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Dedicated as the Woman's Building in 1928, this facility was renamed Carlsson Hall after it became a men's residence in 1960. The symmetry of the facade and the composite pilasters which appear to hold up the dominant central pediment reflect the facade design of Old Main. There is a round window in the center of the pediment. The window now contains a stained glass representation of the school seal, presented by students living in Carlsson Hall during its 70th anniversary year. The seal depicts an open book, with Scriptura Sacra (Holy Scriptures) engraved on the left, and Sola Fide (by faith alone) on the right.
The building's original name suggested its purpose: housing the growing number of women students in the 1920s. Its construction was funded largely by gifts from the Women's Missionary Society of the Augustana Lutheran Synod, gifts almost lost because the location--less than three blocks removed from the primary men's residence of the day--was deemed dangerous by Emmy Evald, president of the Womens' Missionary Society.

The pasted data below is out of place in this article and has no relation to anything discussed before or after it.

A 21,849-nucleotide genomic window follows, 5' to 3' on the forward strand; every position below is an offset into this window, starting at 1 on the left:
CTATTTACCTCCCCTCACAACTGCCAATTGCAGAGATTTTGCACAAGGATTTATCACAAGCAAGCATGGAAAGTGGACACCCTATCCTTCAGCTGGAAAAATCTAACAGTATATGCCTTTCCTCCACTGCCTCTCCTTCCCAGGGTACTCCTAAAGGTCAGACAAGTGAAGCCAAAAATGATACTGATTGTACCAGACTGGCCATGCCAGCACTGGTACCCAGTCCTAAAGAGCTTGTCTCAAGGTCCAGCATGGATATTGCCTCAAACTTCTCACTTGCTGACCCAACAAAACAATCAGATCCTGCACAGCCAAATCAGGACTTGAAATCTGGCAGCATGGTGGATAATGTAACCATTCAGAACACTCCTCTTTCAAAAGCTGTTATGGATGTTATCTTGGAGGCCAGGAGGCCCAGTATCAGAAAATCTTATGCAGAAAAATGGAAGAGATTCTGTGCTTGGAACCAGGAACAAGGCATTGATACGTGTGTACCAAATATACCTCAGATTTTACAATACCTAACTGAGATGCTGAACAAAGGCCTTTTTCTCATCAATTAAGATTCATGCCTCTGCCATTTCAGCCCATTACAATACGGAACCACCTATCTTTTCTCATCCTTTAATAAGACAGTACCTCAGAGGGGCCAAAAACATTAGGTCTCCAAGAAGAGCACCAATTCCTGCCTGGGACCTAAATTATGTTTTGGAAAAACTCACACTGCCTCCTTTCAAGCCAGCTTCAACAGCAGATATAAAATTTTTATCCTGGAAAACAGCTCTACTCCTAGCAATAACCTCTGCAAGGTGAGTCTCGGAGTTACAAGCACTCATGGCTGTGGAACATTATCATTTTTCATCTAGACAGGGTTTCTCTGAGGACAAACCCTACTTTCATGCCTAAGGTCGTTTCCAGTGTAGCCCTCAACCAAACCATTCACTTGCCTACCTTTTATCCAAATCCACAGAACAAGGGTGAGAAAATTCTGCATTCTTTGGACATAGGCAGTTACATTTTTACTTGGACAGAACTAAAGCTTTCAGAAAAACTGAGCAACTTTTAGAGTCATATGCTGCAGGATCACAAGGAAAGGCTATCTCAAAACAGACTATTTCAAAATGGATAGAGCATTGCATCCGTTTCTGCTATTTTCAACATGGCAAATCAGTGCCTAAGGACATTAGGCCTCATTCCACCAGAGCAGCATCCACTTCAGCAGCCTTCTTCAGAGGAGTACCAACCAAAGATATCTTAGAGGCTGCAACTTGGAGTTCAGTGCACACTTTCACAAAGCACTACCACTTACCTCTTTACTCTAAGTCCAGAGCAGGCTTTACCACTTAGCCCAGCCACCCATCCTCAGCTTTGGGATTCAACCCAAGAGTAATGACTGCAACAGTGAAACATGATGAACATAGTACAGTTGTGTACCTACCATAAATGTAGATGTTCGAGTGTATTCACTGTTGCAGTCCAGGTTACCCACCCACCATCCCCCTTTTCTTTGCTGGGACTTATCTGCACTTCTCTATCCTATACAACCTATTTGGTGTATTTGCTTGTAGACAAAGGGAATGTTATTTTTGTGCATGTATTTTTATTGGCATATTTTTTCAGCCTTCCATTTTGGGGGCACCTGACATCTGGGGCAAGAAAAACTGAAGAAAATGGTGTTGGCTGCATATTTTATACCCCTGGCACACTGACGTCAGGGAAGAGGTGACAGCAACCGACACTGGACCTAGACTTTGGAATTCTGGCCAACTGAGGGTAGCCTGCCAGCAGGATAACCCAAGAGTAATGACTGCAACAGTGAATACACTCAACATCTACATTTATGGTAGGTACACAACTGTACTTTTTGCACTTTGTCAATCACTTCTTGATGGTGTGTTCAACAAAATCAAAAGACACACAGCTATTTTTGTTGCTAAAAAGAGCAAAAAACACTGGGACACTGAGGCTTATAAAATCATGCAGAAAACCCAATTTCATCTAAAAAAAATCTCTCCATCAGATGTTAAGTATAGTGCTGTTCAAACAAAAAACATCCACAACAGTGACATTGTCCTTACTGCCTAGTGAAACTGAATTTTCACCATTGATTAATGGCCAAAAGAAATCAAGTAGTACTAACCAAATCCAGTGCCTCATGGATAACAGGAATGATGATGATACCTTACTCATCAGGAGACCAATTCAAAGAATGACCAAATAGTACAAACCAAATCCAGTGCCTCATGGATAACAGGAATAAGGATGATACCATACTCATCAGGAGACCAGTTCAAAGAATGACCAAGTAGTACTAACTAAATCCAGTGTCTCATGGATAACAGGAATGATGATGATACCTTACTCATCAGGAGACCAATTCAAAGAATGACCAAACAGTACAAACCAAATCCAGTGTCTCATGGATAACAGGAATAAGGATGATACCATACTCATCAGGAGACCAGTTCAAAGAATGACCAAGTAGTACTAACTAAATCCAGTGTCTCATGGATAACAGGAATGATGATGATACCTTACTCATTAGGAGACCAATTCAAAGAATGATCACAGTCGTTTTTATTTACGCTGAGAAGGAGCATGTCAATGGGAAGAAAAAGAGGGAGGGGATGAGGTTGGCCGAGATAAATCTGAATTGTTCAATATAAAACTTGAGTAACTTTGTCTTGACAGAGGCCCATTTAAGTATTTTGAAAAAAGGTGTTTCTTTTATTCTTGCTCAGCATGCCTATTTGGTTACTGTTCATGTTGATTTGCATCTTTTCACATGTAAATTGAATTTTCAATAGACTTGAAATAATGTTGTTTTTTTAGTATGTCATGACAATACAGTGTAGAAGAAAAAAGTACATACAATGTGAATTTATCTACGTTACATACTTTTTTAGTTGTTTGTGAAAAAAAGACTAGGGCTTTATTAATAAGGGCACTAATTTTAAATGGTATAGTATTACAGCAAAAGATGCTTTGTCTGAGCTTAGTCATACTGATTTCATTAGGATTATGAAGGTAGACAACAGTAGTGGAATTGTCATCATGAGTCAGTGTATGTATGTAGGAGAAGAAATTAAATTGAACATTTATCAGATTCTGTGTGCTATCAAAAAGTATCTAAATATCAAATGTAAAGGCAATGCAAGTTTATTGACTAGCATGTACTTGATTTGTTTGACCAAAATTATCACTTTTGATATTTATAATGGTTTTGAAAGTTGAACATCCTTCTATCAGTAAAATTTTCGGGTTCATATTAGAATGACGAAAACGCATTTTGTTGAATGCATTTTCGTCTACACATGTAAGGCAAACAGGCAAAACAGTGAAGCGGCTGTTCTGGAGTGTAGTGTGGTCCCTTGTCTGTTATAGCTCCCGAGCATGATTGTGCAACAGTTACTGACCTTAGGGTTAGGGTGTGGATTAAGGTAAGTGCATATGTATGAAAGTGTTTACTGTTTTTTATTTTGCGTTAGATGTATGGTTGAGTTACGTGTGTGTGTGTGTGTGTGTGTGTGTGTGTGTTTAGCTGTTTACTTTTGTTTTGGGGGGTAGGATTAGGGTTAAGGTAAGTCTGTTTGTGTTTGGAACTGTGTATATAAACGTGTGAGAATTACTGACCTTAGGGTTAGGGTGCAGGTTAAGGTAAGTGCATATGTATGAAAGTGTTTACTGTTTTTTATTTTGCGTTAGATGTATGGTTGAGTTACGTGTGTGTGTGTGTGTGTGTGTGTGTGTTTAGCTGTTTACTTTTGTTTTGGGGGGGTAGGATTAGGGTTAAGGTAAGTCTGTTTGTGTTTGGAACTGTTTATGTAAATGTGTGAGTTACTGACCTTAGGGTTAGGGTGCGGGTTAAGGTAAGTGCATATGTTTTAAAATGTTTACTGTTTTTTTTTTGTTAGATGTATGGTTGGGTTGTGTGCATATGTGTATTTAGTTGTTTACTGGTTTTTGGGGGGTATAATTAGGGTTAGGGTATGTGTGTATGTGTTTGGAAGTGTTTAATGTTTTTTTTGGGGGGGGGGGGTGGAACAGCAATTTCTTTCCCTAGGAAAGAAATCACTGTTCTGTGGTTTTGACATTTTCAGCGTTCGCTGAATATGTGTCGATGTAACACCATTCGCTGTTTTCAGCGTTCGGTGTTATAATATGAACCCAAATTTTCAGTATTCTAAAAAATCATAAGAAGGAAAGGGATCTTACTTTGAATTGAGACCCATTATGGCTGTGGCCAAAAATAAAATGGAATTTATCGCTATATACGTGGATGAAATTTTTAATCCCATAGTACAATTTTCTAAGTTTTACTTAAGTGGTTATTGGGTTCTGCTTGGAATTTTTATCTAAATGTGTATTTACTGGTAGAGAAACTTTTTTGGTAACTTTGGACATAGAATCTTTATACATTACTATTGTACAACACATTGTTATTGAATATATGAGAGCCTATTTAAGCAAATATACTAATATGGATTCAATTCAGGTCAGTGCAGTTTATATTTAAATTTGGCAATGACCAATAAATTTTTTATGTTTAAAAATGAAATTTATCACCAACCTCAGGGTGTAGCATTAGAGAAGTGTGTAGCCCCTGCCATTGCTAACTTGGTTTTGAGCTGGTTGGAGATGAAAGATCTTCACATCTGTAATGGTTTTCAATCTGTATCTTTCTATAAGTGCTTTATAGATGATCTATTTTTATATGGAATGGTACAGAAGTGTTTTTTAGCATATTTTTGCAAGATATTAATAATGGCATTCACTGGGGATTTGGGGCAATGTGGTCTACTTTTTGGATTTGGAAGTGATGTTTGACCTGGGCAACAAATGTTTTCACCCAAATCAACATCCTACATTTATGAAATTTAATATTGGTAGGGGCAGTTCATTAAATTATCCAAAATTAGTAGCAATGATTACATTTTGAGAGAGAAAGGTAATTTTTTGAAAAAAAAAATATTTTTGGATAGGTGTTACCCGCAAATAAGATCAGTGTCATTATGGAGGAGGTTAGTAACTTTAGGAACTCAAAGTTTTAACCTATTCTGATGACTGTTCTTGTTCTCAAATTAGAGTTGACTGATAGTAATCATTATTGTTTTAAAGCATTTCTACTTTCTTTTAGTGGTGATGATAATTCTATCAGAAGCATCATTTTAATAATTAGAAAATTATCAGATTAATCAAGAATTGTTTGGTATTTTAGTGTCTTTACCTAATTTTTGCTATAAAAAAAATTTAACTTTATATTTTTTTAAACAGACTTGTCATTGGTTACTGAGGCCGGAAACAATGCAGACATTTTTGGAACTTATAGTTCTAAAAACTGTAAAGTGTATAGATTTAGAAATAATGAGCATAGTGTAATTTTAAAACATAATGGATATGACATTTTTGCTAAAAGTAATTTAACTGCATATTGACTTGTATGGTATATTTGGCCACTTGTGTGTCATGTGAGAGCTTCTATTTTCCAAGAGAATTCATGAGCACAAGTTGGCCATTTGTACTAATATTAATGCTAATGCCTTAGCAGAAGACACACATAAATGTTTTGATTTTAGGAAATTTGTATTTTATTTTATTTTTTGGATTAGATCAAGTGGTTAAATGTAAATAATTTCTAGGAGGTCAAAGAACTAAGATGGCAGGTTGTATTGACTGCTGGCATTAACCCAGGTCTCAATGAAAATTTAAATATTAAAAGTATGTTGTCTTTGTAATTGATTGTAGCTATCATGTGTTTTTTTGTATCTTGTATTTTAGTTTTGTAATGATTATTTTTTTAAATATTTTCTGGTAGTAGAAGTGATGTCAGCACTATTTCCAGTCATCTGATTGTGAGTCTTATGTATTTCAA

The manner in which the building's place in the history of American higher education was secured proves Evald's suspicions were not groundless. In 1949, it was the site of the first recorded "panty raid," in which male students--most of them war veterans enrolled under the GI Bill--stormed Augustana's bastion of femininity, locking the house-matron in a closet in the process. The escapade was reported by wire services across the country, and thus a fad was born which continued on college campuses for the next two decades.
Brolander, Glen E. An Historical Survey of the Augustana College Campus. Rock Island, IL: Augustana Historical Society, 1985.
Historical Highlights of Augustana College, A Walking Tour. Pamphlet. Rock Island, IL: City of Rock Island Planning and Redevelopment Division, 2002.